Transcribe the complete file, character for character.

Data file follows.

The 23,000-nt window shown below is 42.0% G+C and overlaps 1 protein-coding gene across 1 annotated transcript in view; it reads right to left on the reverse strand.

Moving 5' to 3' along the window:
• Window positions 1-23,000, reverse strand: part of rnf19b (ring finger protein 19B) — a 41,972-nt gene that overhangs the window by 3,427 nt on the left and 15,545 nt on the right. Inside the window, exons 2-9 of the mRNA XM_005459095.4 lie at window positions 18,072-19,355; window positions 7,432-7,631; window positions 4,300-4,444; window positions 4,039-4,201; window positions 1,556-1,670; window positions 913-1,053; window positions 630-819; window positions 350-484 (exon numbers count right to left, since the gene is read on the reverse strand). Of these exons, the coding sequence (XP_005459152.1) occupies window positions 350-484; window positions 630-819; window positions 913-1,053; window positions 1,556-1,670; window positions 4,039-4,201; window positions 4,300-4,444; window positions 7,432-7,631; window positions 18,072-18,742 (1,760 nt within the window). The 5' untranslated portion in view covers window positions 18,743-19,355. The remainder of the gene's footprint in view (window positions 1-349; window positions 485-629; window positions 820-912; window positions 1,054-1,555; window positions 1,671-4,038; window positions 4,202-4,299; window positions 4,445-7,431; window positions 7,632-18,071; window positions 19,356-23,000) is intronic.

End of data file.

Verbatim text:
The 23,000-nt window shown below is 42.0% G+C and overlaps 1 protein-coding gene across 1 annotated transcript in view; it reads right to left on the reverse strand.

Moving 5' to 3' along the window:
• Window positions 1-23,000, reverse strand: part of rnf19b (ring finger protein 19B) — a 41,972-nt gene that overhangs the window by 3,427 nt on the left and 15,545 nt on the right. Inside the window, exons 2-9 of the mRNA XM_005459095.4 lie at window positions 18,072-19,355; window positions 7,432-7,631; window positions 4,300-4,444; window positions 4,039-4,201; window positions 1,556-1,670; window positions 913-1,053; window positions 630-819; window positions 350-484 (exon numbers count right to left, since the gene is read on the reverse strand). Of these exons, the coding sequence (XP_005459152.1) occupies window positions 350-484; window positions 630-819; window positions 913-1,053; window positions 1,556-1,670; window positions 4,039-4,201; window positions 4,300-4,444; window positions 7,432-7,631; window positions 18,072-18,742 (1,760 nt within the window). The 5' untranslated portion in view covers window positions 18,743-19,355. The remainder of the gene's footprint in view (window positions 1-349; window positions 485-629; window positions 820-912; window positions 1,054-1,555; window positions 1,671-4,038; window positions 4,202-4,299; window positions 4,445-7,431; window positions 7,632-18,071; window positions 19,356-23,000) is intronic.